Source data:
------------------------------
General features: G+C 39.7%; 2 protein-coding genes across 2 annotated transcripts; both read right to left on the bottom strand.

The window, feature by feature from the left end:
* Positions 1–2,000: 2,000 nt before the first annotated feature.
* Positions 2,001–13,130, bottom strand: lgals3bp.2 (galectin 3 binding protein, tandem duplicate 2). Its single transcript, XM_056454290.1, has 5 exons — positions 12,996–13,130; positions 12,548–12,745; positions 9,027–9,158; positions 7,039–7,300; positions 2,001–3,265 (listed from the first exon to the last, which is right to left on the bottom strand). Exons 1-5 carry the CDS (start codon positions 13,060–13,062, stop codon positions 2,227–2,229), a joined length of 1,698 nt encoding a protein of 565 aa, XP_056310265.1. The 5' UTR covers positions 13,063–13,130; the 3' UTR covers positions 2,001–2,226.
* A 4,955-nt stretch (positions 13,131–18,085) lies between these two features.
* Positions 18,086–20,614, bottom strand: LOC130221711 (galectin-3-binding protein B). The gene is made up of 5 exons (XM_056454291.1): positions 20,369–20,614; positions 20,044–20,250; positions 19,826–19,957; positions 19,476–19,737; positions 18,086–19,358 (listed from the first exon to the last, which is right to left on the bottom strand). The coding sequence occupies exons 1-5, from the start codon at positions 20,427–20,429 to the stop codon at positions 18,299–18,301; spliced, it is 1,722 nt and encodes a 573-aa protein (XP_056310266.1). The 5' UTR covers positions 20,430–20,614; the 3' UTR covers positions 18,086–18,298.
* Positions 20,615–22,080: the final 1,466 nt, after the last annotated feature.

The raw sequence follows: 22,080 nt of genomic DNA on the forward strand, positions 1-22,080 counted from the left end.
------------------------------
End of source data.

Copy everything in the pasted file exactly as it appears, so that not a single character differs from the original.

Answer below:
General features: G+C 39.7%; 2 protein-coding genes across 2 annotated transcripts; both read right to left on the bottom strand.

The window, feature by feature from the left end:
* Positions 1–2,000: 2,000 nt before the first annotated feature.
* Positions 2,001–13,130, bottom strand: lgals3bp.2 (galectin 3 binding protein, tandem duplicate 2). Its single transcript, XM_056454290.1, has 5 exons — positions 12,996–13,130; positions 12,548–12,745; positions 9,027–9,158; positions 7,039–7,300; positions 2,001–3,265 (listed from the first exon to the last, which is right to left on the bottom strand). Exons 1-5 carry the CDS (start codon positions 13,060–13,062, stop codon positions 2,227–2,229), a joined length of 1,698 nt encoding a protein of 565 aa, XP_056310265.1. The 5' UTR covers positions 13,063–13,130; the 3' UTR covers positions 2,001–2,226.
* A 4,955-nt stretch (positions 13,131–18,085) lies between these two features.
* Positions 18,086–20,614, bottom strand: LOC130221711 (galectin-3-binding protein B). The gene is made up of 5 exons (XM_056454291.1): positions 20,369–20,614; positions 20,044–20,250; positions 19,826–19,957; positions 19,476–19,737; positions 18,086–19,358 (listed from the first exon to the last, which is right to left on the bottom strand). The coding sequence occupies exons 1-5, from the start codon at positions 20,427–20,429 to the stop codon at positions 18,299–18,301; spliced, it is 1,722 nt and encodes a 573-aa protein (XP_056310266.1). The 5' UTR covers positions 20,430–20,614; the 3' UTR covers positions 18,086–18,298.
* Positions 20,615–22,080: the final 1,466 nt, after the last annotated feature.

The raw sequence follows: 22,080 nt of genomic DNA on the forward strand, positions 1-22,080 counted from the left end.